|00:00:01||POLITICS REACHES ITS PEAK AND SOMETIMES IN NOT A VERY CONSTRUCTIVE WAY.|
|00:00:06||BUT TODAY IS AN EXTRAORDINARY DAY AND TODAY WE HAVE A BIPARTISAN AND TRUE LEADERSHIP ON|
Mr. SHAW. Mr. Speaker, I thank the gentleman for yielding me this time and for his kind remarks.
Mr. Speaker, this is an extraordinary time, and I think this is an extraordinary moment. We are in now what is sometimes called the ``goofy season,'' the period of time when I think partisan politics reaches its peak, and sometimes in not very constructive ways. But today is an extraordinary day. And today we have bipartisan and true leadership on display here in the House regarding this bill that we are able to consider, a Water Resources Development Act containing historic provisions to restore America's Everglades, which has always been referred to as Florida's Everglades, but it is America's Everglades. We all recognize the importance of this legacy, not only on the lands and water but for the people who live in Florida and visit this national treasure, and we want to make sure that it is there for all future generations.
How we got to this point is what is so remarkable, and it is the reason that we are bringing up a closed rule for debate as time grows short in the waning days of this 106th Congress. Normally, the minority party abhors closed rules. I know that, because I did in the 14 years that I served in the Republican minority. But today we have a bipartisan agreement on a bill and a process that helps us streamline the consideration of this important landmark legislation.
Another passion of mine, besides the number of the intricacies of tax and budget policy, has been the environment. In fact, I served on the Committee on Public Works earlier in my House career. I have authored several bills on the environment, but none makes me more proud to have my [Page: H10292] name on it than the comprehensive Everglades restoration bill. And working with my colleagues in the Florida delegation, such as the gentleman from Florida (Mr. GOSS) and I see the gentlewoman from Florida (Mrs. MEEK) on the other side of the aisle, who has been a great crusader for the Everglades, we have seen all of the Florida delegation gather together in support of this landmark legislation.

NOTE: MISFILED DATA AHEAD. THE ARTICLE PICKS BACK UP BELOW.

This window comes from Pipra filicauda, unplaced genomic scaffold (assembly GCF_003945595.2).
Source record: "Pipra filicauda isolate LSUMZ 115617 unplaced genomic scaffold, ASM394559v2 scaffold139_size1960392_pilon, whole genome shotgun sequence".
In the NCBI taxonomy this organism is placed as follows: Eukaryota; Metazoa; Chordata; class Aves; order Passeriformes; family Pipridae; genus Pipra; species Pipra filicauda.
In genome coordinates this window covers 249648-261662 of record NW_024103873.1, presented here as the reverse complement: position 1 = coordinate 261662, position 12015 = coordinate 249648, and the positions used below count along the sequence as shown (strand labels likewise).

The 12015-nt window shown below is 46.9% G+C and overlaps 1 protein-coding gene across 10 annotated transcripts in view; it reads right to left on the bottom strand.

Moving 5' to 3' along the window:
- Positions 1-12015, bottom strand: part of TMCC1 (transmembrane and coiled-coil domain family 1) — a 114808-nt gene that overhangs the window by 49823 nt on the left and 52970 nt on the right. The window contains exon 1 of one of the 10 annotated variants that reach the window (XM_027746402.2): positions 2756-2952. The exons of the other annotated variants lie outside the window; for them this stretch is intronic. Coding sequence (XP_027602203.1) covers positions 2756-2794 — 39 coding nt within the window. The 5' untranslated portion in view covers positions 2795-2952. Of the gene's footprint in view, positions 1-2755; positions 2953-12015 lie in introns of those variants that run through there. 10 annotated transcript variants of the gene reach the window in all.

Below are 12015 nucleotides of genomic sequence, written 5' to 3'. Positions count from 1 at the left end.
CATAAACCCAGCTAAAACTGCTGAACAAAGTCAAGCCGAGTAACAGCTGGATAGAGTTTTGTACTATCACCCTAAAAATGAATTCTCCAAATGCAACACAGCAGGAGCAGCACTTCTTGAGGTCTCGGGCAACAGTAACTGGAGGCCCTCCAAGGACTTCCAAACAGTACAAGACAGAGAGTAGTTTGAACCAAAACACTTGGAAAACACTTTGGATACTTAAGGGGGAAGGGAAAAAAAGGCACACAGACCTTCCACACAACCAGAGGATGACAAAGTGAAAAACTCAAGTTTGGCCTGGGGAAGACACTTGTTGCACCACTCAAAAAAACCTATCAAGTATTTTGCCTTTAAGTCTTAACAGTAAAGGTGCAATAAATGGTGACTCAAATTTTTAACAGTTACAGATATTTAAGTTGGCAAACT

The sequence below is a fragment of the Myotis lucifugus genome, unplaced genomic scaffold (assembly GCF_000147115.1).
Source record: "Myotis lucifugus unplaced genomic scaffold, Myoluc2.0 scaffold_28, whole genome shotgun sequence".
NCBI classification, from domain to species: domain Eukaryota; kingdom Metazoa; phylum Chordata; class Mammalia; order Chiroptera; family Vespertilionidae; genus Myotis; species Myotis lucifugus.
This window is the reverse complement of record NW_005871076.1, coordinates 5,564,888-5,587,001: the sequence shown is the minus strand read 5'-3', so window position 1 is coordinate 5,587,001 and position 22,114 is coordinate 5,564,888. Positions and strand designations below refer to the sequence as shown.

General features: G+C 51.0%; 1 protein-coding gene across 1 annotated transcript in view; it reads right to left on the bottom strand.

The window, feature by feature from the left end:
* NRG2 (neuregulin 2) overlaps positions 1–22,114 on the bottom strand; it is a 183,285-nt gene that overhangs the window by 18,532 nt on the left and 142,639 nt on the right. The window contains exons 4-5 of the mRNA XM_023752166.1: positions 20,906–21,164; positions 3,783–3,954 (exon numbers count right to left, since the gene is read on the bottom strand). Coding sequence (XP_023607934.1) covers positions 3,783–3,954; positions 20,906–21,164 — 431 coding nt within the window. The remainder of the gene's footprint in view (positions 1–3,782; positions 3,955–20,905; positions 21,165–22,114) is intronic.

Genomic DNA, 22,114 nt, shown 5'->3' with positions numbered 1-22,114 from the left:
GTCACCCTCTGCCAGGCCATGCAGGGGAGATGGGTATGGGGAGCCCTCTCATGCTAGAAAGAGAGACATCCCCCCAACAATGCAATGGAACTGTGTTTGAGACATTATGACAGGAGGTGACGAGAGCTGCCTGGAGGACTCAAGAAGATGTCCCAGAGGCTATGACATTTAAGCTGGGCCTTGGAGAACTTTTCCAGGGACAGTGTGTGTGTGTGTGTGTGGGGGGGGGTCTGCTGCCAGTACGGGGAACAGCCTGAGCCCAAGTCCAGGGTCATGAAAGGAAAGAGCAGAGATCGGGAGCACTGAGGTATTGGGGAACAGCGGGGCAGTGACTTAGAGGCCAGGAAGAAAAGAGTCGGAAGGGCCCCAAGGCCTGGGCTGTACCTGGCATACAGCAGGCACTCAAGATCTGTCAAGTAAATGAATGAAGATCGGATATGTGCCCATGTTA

But our work is not over. We have little time left, but we have much left to do. The tremendous effort that got us to this point of near unanimous consensus is threatened by the clock. We must pass water resources development legislation containing Everglades restoration today. We need time to work out project differences with the Senate, not only on the Everglades portion but on other portions of this bill.
In that regard, Mr. Speaker, I would like to compliment both of Florida's Senators, Senator BOB GRAHAM and Senator CONNIE MACK, as well as Senator BOB SMITH, the chairman of the committee, for the wonderful work that they have done in bringing this together; and I might also say the administration, which was extraordinarily cooperative with all in structuring this bill.
Organizations, from the environmental community, agricultural, business, Native American tribes, both the Miccosukee and the Seminoles, recreational users, the State, local and Federal governments, all have had a hand in crafting the Everglades legislation. And the delicate balance achieved in the other Chamber has been enhanced by the work done here in this House. I must compliment the gentleman from Minnesota (Mr. OBERSTAR) and our chairman, the gentleman from Pennsylvania (Mr. SHUSTER), for seeing that this comes through and that this is done. As we know, there were some differences early on; but they worked to get them straightened out and that has brought us to where we are today.
This bill is the product of constant and consistent hours of negotiation between the interested parties to reach a consensus on the key points of this legislation. I am honored that those serving in the other Chamber allowed me this rare opportunity to be a part of the crafting of their bill prior to my introducing the companion bill in this House, H.R. 5121. This helped us save precious time in arriving at a compatible bill in the House and the Senate, and avoiding major divisions in the few remaining days of this session. Now the House must put this legislation to a vote so that we can resolve the remaining differences in the other parts of the WRDA bill that the Senate has already passed.
I also want to recognize the tremendous efforts of our previous governor, Governor Childs, and of course our existing governor, Jeb Bush, who has been so active in bringing this about. I was with him in Fort Lauderdale yesterday, and that is all he wanted to talk about was the status of this bill and where we are going.
So we are seeing a rare moment in the closing days of this Congress; both great political parties coming together and doing the right thing. I urge passage of this resolution and passage of the bill.